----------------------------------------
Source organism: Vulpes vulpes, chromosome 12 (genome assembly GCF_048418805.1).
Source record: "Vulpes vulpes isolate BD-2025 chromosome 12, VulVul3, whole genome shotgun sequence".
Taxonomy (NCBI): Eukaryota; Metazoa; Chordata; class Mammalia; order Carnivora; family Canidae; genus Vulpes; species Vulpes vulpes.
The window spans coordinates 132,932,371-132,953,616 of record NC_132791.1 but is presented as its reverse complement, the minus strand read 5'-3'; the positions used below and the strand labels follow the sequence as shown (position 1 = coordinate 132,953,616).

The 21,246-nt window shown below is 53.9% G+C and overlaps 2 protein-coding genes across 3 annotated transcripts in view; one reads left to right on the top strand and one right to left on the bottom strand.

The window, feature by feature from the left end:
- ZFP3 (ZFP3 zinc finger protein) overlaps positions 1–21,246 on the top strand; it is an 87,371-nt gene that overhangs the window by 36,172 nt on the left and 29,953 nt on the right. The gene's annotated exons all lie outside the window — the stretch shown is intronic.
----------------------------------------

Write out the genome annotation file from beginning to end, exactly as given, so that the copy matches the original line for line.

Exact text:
Source organism: Vulpes vulpes, chromosome 12 (genome assembly GCF_048418805.1).
Source record: "Vulpes vulpes isolate BD-2025 chromosome 12, VulVul3, whole genome shotgun sequence".
Taxonomy (NCBI): Eukaryota; Metazoa; Chordata; class Mammalia; order Carnivora; family Canidae; genus Vulpes; species Vulpes vulpes.
The window spans coordinates 132,932,371-132,953,616 of record NC_132791.1 but is presented as its reverse complement, the minus strand read 5'-3'; the positions used below and the strand labels follow the sequence as shown (position 1 = coordinate 132,953,616).

The 21,246-nt window shown below is 53.9% G+C and overlaps 2 protein-coding genes across 3 annotated transcripts in view; one reads left to right on the top strand and one right to left on the bottom strand.

The window, feature by feature from the left end:
- ZFP3 (ZFP3 zinc finger protein) overlaps positions 1–21,246 on the top strand; it is an 87,371-nt gene that overhangs the window by 36,172 nt on the left and 29,953 nt on the right. The gene's annotated exons all lie outside the window — the stretch shown is intronic.